You can't totally your PCB/Board before you have it in your hands. But here are some tips:
- Simulate important functions or double check the computation if you can't simulate easily.
You should know what to expect of a function from your design/computation, the simulation will give you a result, it may fail. In this case, double check your computation, if it is ok, then you made a mistake in your simulation.
(That's what Andy aka recommand)
If you have expensive and/or hard to solder chips (CPU, MCU), put some buffers on I/Os that have an exterior connection (typically JTAG, programmings I/Os). If you have a misconnection or overvoltage, the buffer will break and not you expensive chip.
We always miss something, so be prepared:
- Make important signals accessible with a test point or a via
- Plan wire connection, if you have some BGA/LGA, by having some holes to pass the wires
Plan spare footprints: if you have pull-up on some signal (resets, I2C, SPI, etc), plan a "pop/no-pop" (personnal term) : make a pull-up and pull-down footprint, but you will only solder one resistor. But if you have some troubles, you can easily check if the invert works better. This small tricks saved me some times :)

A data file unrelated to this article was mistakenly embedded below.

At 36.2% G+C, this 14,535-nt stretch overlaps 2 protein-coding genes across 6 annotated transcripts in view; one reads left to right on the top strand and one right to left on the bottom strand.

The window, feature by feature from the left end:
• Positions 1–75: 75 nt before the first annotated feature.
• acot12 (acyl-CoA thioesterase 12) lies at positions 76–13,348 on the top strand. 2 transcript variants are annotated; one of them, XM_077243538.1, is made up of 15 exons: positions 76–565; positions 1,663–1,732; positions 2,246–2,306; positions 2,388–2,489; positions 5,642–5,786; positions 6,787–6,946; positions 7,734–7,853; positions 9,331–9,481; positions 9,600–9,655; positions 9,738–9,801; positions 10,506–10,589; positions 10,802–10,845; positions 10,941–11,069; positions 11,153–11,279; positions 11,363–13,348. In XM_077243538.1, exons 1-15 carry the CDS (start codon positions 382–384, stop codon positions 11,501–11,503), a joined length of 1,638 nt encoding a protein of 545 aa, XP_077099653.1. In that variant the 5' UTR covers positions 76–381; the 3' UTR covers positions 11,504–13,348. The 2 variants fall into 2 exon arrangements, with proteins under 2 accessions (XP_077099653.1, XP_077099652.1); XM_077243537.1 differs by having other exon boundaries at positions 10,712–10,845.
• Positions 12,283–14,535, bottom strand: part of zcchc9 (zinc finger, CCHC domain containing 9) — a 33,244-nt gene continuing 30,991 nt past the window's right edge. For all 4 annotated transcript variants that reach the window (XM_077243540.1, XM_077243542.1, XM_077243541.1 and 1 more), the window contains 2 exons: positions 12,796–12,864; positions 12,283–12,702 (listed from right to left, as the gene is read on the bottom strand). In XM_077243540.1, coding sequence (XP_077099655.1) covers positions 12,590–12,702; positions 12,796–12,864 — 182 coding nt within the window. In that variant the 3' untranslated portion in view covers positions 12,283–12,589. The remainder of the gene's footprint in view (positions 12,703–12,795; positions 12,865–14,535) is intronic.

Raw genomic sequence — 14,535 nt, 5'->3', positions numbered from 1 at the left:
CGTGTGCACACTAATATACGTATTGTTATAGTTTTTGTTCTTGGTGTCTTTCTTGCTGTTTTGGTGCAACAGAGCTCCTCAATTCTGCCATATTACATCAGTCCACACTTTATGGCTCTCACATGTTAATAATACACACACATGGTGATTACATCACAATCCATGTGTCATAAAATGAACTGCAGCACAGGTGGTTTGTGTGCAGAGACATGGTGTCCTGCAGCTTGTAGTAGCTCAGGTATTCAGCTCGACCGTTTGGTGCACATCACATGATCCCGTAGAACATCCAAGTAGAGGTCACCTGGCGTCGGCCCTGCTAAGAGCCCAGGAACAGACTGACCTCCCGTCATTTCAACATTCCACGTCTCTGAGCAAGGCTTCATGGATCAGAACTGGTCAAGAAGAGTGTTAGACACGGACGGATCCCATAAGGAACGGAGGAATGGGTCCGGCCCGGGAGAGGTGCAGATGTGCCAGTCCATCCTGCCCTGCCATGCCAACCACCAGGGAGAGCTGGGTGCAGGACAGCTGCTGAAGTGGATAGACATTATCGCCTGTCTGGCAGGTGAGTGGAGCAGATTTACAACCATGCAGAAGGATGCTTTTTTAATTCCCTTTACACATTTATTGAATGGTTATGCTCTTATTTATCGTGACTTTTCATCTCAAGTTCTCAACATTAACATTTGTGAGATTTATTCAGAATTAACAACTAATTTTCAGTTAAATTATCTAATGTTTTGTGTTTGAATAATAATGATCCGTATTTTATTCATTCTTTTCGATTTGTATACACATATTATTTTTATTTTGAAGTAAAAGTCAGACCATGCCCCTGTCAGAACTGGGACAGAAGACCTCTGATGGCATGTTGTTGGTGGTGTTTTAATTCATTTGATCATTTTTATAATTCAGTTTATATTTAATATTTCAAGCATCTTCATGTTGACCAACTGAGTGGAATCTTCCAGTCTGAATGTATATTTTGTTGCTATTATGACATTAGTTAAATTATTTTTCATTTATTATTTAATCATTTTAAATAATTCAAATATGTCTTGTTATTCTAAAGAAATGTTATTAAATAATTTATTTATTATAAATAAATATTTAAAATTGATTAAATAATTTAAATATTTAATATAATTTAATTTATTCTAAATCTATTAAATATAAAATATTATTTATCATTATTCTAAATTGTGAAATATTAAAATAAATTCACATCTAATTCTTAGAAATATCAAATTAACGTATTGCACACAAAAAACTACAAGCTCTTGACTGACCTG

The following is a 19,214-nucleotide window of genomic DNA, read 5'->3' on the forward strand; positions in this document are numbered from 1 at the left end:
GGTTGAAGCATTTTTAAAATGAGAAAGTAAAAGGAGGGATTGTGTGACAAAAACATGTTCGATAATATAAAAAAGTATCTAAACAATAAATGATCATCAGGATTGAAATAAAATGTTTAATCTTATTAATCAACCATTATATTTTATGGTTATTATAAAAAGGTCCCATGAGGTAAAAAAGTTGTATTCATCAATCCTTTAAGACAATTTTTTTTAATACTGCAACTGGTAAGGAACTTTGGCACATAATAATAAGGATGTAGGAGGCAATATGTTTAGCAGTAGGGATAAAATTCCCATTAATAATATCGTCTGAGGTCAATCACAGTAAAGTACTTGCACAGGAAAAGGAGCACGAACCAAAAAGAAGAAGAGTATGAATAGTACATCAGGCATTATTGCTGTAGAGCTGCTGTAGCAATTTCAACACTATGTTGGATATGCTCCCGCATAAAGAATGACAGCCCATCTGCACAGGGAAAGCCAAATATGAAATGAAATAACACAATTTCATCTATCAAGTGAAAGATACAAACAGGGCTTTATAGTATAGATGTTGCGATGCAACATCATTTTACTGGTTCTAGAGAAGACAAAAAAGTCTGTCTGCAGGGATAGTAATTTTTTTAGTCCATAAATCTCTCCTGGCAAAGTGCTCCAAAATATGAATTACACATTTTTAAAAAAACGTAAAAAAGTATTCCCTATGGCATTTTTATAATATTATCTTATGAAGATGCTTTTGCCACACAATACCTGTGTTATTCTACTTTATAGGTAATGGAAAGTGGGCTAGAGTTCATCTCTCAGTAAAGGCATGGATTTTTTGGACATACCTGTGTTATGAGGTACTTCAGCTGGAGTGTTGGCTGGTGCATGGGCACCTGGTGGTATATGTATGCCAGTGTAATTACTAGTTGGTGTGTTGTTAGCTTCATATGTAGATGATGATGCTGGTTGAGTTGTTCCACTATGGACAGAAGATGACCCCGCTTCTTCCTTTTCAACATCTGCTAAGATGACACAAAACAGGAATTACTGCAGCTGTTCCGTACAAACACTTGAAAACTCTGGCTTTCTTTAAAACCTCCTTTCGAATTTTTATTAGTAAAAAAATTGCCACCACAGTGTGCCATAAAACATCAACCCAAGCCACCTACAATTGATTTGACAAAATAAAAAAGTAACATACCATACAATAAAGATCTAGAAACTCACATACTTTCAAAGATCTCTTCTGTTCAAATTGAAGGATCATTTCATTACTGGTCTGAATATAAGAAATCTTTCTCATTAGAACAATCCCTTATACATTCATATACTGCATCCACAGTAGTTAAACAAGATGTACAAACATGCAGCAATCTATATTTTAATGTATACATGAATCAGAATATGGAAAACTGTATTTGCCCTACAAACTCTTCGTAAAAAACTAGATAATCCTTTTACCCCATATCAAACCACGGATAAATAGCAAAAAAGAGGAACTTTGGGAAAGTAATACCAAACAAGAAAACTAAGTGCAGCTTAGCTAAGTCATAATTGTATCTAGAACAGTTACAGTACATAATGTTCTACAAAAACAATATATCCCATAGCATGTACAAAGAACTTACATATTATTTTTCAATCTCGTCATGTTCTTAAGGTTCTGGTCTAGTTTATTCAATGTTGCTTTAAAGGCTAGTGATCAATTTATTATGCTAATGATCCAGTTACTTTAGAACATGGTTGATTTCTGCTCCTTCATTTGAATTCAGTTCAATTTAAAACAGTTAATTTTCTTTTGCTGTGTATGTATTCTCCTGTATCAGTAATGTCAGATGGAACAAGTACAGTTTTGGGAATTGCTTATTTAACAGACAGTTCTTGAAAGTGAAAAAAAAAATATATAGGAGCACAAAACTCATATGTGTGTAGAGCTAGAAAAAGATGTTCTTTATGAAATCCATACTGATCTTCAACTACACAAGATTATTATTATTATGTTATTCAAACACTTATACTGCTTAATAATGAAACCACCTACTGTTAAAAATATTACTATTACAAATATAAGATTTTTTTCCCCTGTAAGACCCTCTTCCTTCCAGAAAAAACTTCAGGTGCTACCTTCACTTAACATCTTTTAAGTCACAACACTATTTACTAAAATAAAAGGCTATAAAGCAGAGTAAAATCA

It can also be applied when you have some resistors/capacitance with specific values (sensing, mosfet snubber, etc.) plan 2 footprints in series for resistors and two footprints in parallel for capacitors : you will be able to adjust more precisely the value by combining two components.
(Here the pop/nopop is used on a hardware configuration 4-bits word, but it's just to show you on a schematic)
If you have multiple power supplies on you can use 0 (zero) Ohms resistors to isolate them at the bring-up: you will solder the resistors step by step, verifying that each supplies is compliant. We used this on a complex board with FPGA, CPU, DDR, QDR, PHYs, etc. we had a complex power supply function and to avoid destroying a chips we powered up each power supply one by one.
Finally: peer review
You are not perfect, so try to gather some feedback from fellow students or professors. Maybe you missed something huge, but 2 or 3 people, generally can't miss huge mistakes.